The moral of this story:
no matter where you find yourself, even if it's got a Lollypop Guild, an emerald city, or an army made up of flying monkeys,
there's still no place like home.
218 7.7 7.78. Top Hat (1935)
I remember when I made the decision to watch the early dance classics of Swing Time & Top Hat just to see if the all the dancing lived up to all the hype that I had heard about for years.
And while it did, along with Fred Astaire's ability, not only as a dancer, but also as a lead, not to mention the way that all the sets & costumes seemed to shimmer with the black & white quality of the film,
what was a complete surprise for me was Ginger Rogers.
Sure, her dance moves kept up with Fred's every step,
but wow. I didn't realize how the combination of her beauty, personality & charisma would just light up the whole picture. When Top Hat was over, I was left literally stunned by this woman.
427 7.6 87. The Adventures of Robin Hood (1938)
Alot of the movies from this period & the '40's are films that I first watched as a kid, & therefore, I tend to like more 'em more for sentimental reasons than because of their place in the movie history hierarchy.
The Adventures Of Robin Hood is a good f'rinstance.
Whenever I watch this movie, it always reminds me of those times when I was at that age in which I still believed heroes where chivalrous, suave, gave to the poor, & were so cool, that even if they were always sporting around in a pair of light green tights, they were still able to score with a really hot maiden.
526 7.7 7.96. The Bride of Frankenstein (1935)
In this immensely successful sequel (one of the first to be so successful) , the Frankenstein Monster learns to talk, smoke a cigar, and on a social level, put himself "out there".
Now while he & the Bride give a new meaning to the term "made for each other", for any few of you who've never seen this movie,
I won't spoil it for you by revealing whether or not she accepts his proposal or not.
Lest to say that the fact that the name the follow-up film to this follow-up film is Son Of Frankenstein bears no reflection to the outcome of this movie.
154 7.4 7.65. Swing Time (1936)
In the Modern Times entry at the top of the list, I mentioned that Charlie Chaplin's physical stunt work provided the same kind of awe-inspiring awe back then in the same manner that special effects do today.
In these black & white dances classics,
the awe is a result of the complex, stylish dance steps of Fred Astaire & Ginger Rogers.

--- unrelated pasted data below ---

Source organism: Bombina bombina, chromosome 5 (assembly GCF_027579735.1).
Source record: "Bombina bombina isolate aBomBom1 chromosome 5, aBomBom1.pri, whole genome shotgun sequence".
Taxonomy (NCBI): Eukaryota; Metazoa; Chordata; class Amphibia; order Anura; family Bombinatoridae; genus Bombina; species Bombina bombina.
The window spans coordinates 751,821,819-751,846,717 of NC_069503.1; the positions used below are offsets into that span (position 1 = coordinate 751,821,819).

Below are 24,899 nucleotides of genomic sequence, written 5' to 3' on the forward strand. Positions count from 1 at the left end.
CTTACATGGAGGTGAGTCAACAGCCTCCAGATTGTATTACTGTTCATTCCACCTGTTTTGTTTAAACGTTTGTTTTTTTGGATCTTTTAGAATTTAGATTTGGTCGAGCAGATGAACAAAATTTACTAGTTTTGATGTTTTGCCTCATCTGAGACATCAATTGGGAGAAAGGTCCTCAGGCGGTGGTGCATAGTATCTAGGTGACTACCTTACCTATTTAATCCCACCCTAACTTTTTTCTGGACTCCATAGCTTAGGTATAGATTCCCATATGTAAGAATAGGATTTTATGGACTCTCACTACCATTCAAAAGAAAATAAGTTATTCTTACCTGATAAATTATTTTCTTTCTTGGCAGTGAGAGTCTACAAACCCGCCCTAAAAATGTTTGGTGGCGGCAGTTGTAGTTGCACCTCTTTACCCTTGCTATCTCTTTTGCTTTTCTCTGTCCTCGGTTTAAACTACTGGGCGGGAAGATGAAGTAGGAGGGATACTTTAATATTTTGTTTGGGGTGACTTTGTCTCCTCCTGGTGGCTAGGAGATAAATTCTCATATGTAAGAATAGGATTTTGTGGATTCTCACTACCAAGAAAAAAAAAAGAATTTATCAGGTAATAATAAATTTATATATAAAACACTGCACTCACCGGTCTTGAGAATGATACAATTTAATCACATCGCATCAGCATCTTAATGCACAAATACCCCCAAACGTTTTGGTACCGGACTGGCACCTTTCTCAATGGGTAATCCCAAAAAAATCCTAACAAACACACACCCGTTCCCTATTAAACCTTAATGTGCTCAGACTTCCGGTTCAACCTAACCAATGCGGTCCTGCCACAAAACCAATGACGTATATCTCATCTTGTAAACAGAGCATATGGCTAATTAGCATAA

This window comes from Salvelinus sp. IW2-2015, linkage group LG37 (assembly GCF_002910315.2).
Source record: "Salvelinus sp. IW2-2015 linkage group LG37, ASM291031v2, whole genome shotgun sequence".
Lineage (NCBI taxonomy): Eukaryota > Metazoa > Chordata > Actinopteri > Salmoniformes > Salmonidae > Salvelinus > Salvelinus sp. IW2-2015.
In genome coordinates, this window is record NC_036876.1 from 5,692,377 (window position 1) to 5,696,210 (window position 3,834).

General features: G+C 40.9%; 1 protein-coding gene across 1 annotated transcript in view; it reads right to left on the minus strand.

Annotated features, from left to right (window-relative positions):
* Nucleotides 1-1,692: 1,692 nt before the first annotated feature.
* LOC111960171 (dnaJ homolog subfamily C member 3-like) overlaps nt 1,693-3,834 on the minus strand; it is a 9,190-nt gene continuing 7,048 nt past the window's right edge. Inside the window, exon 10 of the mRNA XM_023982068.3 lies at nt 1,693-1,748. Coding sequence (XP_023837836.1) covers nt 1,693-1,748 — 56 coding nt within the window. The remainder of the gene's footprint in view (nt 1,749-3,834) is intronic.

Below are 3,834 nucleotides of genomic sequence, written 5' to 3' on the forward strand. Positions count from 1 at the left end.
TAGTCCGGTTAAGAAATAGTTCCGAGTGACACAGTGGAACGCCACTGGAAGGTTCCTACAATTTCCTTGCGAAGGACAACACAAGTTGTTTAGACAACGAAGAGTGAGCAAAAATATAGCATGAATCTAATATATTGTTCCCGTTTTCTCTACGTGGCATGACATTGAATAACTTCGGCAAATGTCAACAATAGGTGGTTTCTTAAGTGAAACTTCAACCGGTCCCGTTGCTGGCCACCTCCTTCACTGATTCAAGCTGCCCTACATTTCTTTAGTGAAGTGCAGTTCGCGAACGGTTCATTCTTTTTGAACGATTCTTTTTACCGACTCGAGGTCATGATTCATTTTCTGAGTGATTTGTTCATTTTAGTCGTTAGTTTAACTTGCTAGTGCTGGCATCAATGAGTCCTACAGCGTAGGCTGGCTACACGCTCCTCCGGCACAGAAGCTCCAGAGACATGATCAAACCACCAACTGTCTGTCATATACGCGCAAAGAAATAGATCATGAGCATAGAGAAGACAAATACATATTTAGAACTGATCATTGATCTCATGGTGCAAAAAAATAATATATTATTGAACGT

I can only imagine the wonder & amazement that 1930's movie audiences must have felt back when they first witnessed the fancy footwork of the chemistric choreogrphy from this couple, alongside the camera work, classy costumes & shimmering back sets used to enhance the routines.
636 7.3 7.64. Dracula (1931)
Before there was Lestat, Blade, Eli or that whimpy, waspy whitey Edward Cullen,
there was Dracula.
And yeah, in the film world, even though Nosferatu came first,
it's well known that it was the tale of the original Count Dracula that Count Orlok was modeled after.
Therefore, when it comes to the big screen, this is 1931 movie is the one that finally brought the one true Master Of The Dead to life.
So, as far as I'm concerned, no matter how many times the current limited brain trust of Hollywood tries to update the concept of the vampire, Dracky is and always will be the O.G. of bloodsucking bloodsuckers, suckas.
Sure, maybe his accent & royal sash have been spoofed, satirized & caricaturized to the point that some of today's viewers may have become desensitized to his presence on the screen. But there can be no denying that his contributions to the iconography of horror and to pop culture in general, is and will always be "countless".
For instance, we should never forget that if it weren't for him, instead of Count Chocula, that brand of cereal would just be called something like Chocolate Flavored Cereal Wit' Chocolate Flavored Marshmellows In It.
pay 'em his due propers.
768 7.6 83. Frankenstein (1931)
What Dracula did for Count Chocula cereal, the Frankenstein monster did for Frankenberries.
With the added extra that it will probably make you poop out pink-colored poopoo.
Actually, the main reason these two early Universal monster flicks (both Franky & Dracula) are on my favorite movies list is because they've been a regular staple on the television sets of The Mighty Celestial household every Halloween night now for generations. Heck, probably even before television sets were invented.
572 7.9 82. Duck Soup (1933)
For me, Duck Soup is, by far, one of my top 5 of favorite comedy movies of all time.
A comedy classic, with the Bros. Marx carrying on with their timeless mayhem antics & spouting out lines like "I could dance with you till the cows come home. On second thought, I'd rather dance with the cows till you came home."
For any of you who haven't yet seen this, IMO, the best of the Marx movies, but have decided to give it a view for the first time, I envy you. It will truly be a gala day for you. And if you're anything like Groucho, the Marx's head hermano, a gal a day is more than enough for you. You probably couldn't handle any more.
1352 8.4 8.61. Modern Times (1936)
Before there were special effects, CGI graphics & matrix-style action sequences in film, there was human physical talent.
And in the early 1900's, the height of this talent was displayed to movie viewing audiences through the almost impossible stunt routines of Charlie Chaplin.
back then, watching his ability to choreograph & incorporate his crazy stunts into the props & background sets (particularly in this film, with the complicated set designs of the factory) must've been the equivalent of watching a summer blockbuster of today.